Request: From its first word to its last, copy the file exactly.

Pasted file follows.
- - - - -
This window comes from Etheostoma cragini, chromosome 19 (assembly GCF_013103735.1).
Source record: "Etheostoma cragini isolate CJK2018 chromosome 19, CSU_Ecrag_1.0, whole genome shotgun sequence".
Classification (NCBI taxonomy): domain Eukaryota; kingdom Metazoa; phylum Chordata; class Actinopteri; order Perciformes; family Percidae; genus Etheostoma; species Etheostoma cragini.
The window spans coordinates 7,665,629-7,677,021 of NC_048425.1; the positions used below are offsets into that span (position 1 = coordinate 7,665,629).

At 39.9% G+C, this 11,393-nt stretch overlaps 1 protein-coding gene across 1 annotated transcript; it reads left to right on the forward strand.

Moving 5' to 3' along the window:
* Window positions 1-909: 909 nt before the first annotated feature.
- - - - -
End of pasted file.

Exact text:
This window comes from Etheostoma cragini, chromosome 19 (assembly GCF_013103735.1).
Source record: "Etheostoma cragini isolate CJK2018 chromosome 19, CSU_Ecrag_1.0, whole genome shotgun sequence".
Classification (NCBI taxonomy): domain Eukaryota; kingdom Metazoa; phylum Chordata; class Actinopteri; order Perciformes; family Percidae; genus Etheostoma; species Etheostoma cragini.
The window spans coordinates 7,665,629-7,677,021 of NC_048425.1; the positions used below are offsets into that span (position 1 = coordinate 7,665,629).

At 39.9% G+C, this 11,393-nt stretch overlaps 1 protein-coding gene across 1 annotated transcript; it reads left to right on the forward strand.

Moving 5' to 3' along the window:
* Window positions 1-909: 909 nt before the first annotated feature.